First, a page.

And, in developing these digital hoarding instincts, the big technology companies are more than a little complicit. Remember when Apple’s iPad came in 16GB and 32GB sizes? The new state-of-the-art iPad mini 3 now comes in 16GB, 64GB and 128GB sizes. (Think of these as the tech world’s equivalent of the Gulp, the Big Gulp and the Super Big Gulp) Everyone is willing to give you a little bit more room in the cloud for just a few bucks a month. And your data plan provider is always ready to nearly double (“supersize”?) the size of your data plan with every new purchase of a tablet or Internet device.
If this were simply a result of the exponential growth of information — the “information overload” — that would be one thing. That’s what technology is supposed to do for us – provide new ways of creating, storing and manipulating information. Innovation, from this perspective, can be viewed as technology’s frantic quest to keep up with society’s information needs.
But digital hoarding is about something much different – it’s about hoarding data for the sake of data. When Apple creates a new “Burst Mode” on the iPhone 5s, enabling you to rapidly save a series of up to 10 photos in succession – and you save all of them – is that not an example of hoarding? When you save every e-book, every movie and every TV season that you’ve “binge-watched” on your tablet or other digital device — isn’t that another symptom of being a digital hoarder? In the analog era, you would have donated used books to charity, hosted a garage sale to get rid of old albums you never listen to, or simply dumped these items in the trash.
You may not think you are a digital hoarder. You may think that the desire to save each and every photo, e-mail or file is something relatively harmless. Storage is cheap and abundant, right? You may watch a reality TV show such as “Hoarders” and think to yourself, “That’s not me.” But maybe it is you. (Especially if you still have those old episodes of “Hoarders” on your digital device.)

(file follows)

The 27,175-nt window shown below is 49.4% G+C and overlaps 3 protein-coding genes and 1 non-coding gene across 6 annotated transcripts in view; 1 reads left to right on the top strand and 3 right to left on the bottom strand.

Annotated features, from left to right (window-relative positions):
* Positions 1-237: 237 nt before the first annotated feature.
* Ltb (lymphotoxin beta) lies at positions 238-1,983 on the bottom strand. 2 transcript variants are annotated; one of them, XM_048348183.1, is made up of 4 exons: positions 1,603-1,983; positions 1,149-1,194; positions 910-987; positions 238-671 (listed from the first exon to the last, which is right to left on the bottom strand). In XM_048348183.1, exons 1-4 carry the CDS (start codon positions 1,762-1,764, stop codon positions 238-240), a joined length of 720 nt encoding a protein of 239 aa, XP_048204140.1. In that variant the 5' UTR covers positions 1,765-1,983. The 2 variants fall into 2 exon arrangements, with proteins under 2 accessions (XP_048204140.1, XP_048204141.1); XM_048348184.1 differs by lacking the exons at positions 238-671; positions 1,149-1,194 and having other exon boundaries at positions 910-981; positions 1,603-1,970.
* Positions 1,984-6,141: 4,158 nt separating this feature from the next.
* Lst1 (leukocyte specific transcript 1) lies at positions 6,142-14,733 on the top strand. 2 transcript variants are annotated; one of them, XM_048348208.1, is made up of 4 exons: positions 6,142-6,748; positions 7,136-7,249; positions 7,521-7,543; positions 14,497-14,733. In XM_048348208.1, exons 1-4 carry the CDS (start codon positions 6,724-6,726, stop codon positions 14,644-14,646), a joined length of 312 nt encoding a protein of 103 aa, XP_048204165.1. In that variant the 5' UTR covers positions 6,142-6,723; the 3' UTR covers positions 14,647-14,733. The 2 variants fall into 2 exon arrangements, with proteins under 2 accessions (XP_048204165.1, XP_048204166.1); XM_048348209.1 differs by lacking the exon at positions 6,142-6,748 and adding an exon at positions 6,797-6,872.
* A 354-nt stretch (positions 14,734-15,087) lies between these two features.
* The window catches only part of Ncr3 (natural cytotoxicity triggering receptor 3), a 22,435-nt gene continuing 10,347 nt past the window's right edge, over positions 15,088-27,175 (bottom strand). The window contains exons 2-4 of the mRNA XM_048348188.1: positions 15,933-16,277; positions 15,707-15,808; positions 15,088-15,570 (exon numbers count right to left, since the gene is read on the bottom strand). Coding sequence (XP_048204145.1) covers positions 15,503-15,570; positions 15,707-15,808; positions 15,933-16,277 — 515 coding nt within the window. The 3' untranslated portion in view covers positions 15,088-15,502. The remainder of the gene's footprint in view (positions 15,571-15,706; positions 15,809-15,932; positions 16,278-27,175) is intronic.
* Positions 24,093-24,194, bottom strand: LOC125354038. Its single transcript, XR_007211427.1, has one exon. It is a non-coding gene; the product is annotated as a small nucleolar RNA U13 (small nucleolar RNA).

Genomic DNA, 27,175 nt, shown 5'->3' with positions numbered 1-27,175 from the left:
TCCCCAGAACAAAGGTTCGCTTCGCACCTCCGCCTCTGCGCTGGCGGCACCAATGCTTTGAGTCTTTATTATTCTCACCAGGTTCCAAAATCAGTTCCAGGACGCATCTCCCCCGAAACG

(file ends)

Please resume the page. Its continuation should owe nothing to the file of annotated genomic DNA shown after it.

Unlike hoarding in the real world — where massive stacks of papers, books, clothing and assorted junk might physically obstruct your ability to move and signal to others that you need help – there are no obvious outward signs of being a digital hoarder. And, in fact, owning the newest, super-slim 128GB tablet capable of hoarding more information than anyone else strikes many as being progressive. However, if you are constantly increasing the size of your data plan or buying new digital devices with ever more storage capacity, you just might be a digital hoarder.
Even worse, digital hoarding may be contributing to your “information obesity” — a term now so common it’s usually just shortened to “infobesity.” You may be continually snacking on new information, all of which may provide very little value in your life – and then compounding the problem by hoarding all that nutrition-less information on a digital device. In turn, this makes it harder to find the digital content that you really need to find later. (Just try to find that really important e-mail from your boss from one year ago.) This corresponds to the traditional definition of hoarding — “accumulating things beyond the point of usefulness.” This means that we are essentially gorging ourselves on useless information and then being forced to commit ourselves to a new Information Diet to get healthy again. Instead of daily cleanses for junk food diets, we have Inbox Zero for junk information diets.
What all this means is that we should rethink how innovation is helping us to deal with our propensity to become digital hoarders. Innovation should not just be the madcap race to create more powerful devices with more and more storage capacity. It should not just be about creating more and more ways for generating “digital exhaust” and not worrying about where it’s all going or its impact on productivity. It should not be about subtly cultivating a Fear of Missing Out (FOMO) to keep us consuming more and more information online. That’s what turns us into digital hoarders.
In short, innovation should be about helping us transform data into information. “Search” was perhaps the first major innovation that helped us transform data into information. The “cloud” is currently the innovation that has the potential to organize our data better and more efficiently, keeping it from clogging up our digital devices. The next big innovation may be “big data,” which claims that it can make sense of all the new data we’re creating. This may be either brilliant — helping us find the proverbial needle in the digital haystack — or disastrous — encouraging us to build bigger and bigger haystacks in the hope that there’s a needle in there somewhere.